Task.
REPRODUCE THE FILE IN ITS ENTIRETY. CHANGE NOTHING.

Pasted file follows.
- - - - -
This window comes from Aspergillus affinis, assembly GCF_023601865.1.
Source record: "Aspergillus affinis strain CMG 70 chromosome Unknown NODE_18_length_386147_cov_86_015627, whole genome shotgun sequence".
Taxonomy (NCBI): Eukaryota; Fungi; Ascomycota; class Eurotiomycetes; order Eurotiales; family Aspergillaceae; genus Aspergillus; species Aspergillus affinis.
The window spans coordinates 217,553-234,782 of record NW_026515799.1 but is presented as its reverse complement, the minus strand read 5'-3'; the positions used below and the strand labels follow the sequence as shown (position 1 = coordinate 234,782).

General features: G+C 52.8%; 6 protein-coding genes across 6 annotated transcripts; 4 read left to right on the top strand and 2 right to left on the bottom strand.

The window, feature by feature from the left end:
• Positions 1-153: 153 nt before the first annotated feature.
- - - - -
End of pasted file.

This window comes from Aspergillus affinis, assembly GCF_023601865.1.
Source record: "Aspergillus affinis strain CMG 70 chromosome Unknown NODE_18_length_386147_cov_86_015627, whole genome shotgun sequence".
Taxonomy (NCBI): Eukaryota; Fungi; Ascomycota; class Eurotiomycetes; order Eurotiales; family Aspergillaceae; genus Aspergillus; species Aspergillus affinis.
The window spans coordinates 217,553-234,782 of record NW_026515799.1 but is presented as its reverse complement, the minus strand read 5'-3'; the positions used below and the strand labels follow the sequence as shown (position 1 = coordinate 234,782).

General features: G+C 52.8%; 6 protein-coding genes across 6 annotated transcripts; 4 read left to right on the top strand and 2 right to left on the bottom strand.

The window, feature by feature from the left end:
• Positions 1-153: 153 nt before the first annotated feature.